Male Or Female Managers

Male Or Female Managers

Male or Female Good Managers MUST Manage

Sheila Forbes summarizes the situation from her experience at the top of an international organization thus:

'Although management literature is full of good advice about empowerment and more developmental styles of management, the pressures for high performance within an internationally competitive business world mean that successful managers will still have to achieve high standards, manage costs tightly, constantly look for improvements in productivity and manage people in a low inflation environment. Those pressures aren't going to go away, and women have to meet those requirements, too. The question is, can they do it in a different way? A better way? Can we be tough on performance, yet still make people feel good about themselves, their work and their contribution?'

In articles and discussions about the specific skills women bring to management self organization, people management and attention to detail are all mentioned as key points.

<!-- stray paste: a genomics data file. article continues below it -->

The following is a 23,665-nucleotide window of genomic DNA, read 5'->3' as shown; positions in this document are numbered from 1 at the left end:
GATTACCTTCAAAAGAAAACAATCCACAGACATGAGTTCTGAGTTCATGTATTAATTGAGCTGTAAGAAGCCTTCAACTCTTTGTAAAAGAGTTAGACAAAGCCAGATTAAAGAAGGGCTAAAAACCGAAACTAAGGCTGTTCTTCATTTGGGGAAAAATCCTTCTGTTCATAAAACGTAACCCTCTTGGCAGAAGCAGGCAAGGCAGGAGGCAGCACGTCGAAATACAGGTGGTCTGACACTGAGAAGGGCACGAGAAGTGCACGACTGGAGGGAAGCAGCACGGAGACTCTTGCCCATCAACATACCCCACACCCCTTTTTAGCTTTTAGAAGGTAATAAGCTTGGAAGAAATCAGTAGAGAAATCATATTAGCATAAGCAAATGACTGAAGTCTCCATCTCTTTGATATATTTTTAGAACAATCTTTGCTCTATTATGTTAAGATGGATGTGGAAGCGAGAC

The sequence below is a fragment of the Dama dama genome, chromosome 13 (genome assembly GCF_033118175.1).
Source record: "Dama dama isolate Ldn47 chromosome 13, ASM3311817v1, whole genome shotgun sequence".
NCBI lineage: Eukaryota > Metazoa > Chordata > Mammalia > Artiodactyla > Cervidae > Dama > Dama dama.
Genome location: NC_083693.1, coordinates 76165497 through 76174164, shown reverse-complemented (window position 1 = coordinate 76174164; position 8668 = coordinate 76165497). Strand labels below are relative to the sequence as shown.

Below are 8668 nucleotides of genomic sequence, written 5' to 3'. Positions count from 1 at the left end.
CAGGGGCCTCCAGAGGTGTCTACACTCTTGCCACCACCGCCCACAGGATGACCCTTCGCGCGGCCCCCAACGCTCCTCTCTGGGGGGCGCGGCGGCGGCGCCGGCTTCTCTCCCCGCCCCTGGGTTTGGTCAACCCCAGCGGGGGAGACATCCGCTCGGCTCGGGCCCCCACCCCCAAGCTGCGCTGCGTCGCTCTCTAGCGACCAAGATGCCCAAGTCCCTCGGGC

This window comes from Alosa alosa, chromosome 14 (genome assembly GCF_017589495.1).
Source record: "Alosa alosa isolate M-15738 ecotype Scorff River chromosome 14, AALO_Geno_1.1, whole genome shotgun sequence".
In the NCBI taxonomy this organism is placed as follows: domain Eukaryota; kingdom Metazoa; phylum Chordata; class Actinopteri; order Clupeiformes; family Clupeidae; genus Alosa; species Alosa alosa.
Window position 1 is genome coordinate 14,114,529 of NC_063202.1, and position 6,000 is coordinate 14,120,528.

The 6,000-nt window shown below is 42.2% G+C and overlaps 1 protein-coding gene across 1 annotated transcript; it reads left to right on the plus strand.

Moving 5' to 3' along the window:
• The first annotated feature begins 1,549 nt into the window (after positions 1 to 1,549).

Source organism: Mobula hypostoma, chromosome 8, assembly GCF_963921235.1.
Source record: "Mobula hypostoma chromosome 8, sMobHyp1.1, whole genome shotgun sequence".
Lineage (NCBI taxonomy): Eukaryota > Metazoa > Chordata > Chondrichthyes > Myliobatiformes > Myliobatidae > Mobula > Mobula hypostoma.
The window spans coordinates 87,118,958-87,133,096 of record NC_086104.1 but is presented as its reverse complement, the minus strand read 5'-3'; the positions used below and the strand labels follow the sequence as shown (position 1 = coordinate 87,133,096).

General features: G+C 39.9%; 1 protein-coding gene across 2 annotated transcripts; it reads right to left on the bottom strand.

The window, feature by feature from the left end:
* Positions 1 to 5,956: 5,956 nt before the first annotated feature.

Above all, though, it is women's ability to manage their time - often because they have brought up children and run households, as well as holding down a paid job. Women are seen as being less likely to waste time than their male colleagues. The traditional male tendency of staying in the office whether they are needed or not, has not been taken up by women who have to get away to deal with the other aspects of their lives. They don't waste so much time in meetings recognizing that a great deal of time is lost in long irrelevant discussions, and on the whole women don't call meetings just before it's time to go home.




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ligaturemagazine.co.uk looks at the role women play in business in 2016 and by focusing on the past seeks to improve the prospects for all UK women in the work force. We offer women a chance to join a non profit making group of similar women to give advice and career support.